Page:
May 2018 Posts

Make Memorial Day Weekend with Your Kids Unforgettable by Jon Farrar

Tyndale Kidsamerican-flag-memorial-day

Ah, Memorial Day weekend . . . the first three-day weekend of the summer!

If you’re anything like me, you have big plans for the weekend. Beach trip? Hiking in the mountains? Maybe, a relaxing backyard barbecue?

It’s fun while it lasts. I wouldn’t want to miss a moment of the activity—from hearing my six-year-old daughter shout for more ice cream to having a short “real conversation” with my teenage son.

If your experience is anything like mine, the weekend goes by so fast! Then, the clamor of work the next week pounds away the memories. So, let’s plan something radically different for this Memorial Day.

Memorial Day weekend is a call to remember those who made the ultimate sacrifice for our country. What a great weekend to resolve to remember  better!

Before you pack your bags, before you start corralling the kids into your car, before you plug in that address to your GPS, take a moment to consider two things.


siblings-playing-together-in-sunshineRemembering is an important—even sacred—act.   One of the reasons I let life slip through my memory banks so quickly is that I don’t realize how important remembering is. The Bible encourages us to “remember the deeds of the Lord” (Psalm 77:11).

Recently, I’ve become convinced I take far too many things for granted, including those precious three-day weekends scattered throughout the year. I fail to realize that the work of God during daily life is just as important as his work during big turning points. The moments of sunshine and laughter God has allowed me to enjoy with my daughter are equally significant to anything that happens at work.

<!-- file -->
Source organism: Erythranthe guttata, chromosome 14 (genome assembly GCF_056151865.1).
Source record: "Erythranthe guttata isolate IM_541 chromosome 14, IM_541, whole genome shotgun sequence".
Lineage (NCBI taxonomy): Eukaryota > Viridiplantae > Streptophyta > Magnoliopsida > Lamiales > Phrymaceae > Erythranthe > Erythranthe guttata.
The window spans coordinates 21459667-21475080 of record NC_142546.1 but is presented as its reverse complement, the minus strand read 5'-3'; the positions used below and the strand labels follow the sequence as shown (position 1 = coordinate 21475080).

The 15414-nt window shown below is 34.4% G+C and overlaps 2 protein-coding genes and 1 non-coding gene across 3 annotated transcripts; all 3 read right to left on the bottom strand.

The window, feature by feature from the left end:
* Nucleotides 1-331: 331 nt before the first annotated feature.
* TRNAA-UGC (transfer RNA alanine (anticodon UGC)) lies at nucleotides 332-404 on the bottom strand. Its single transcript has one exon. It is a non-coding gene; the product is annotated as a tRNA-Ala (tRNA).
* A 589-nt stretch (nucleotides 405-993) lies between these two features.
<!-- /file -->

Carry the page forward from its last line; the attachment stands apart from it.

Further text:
Sometimes I may consider these moments of joy as God’s small  blessings on my life—his little deeds. But, in light of eternity, God has an entirely different perspective.

Those moments are worth cherishing. They are worth remembering because they represent the goodness of God toward my family.

Resolve that this weekend you will remember the “small things.”


father-and-child-at-beachYour kids need you to remember. What you decide to remember about your life will become part of your family’s ongoing storyline. Every family has a story it tells itself. Your job as the parent is to shape that narrative and make sure it’s a life-giving story for your children. The few long weekends each year are perfect times to shape your family’s story in a profound way. It’s not hard to do. Here are some ideas to help. 

  • Choose a phrase or word for the weekend. The word could be anything from God’s gifts to hope to laughter. Ask each one of your kids to be on the lookout this weekend for a story about that word or phrase. This technique helps you and your kids filter all the events of the weekend and look for the extraordinary moments.
  • On the way home, ask your kids to tell stories about the weekend using the chosen word. Don’t let the last day of a fun weekend put everyone in a bad mood. Instead begin the remembering process while traveling home. Tell stories about the weekend, emphasizing what you want to remember for years to come—the calm walk on the beach, the intense game your family played together, the arduous hike that led to a magnificent view. Think about God’s gifts of time and relaxation. Avoid stories that put anyone in a bad light. Shape the story your family is telling about the weekend.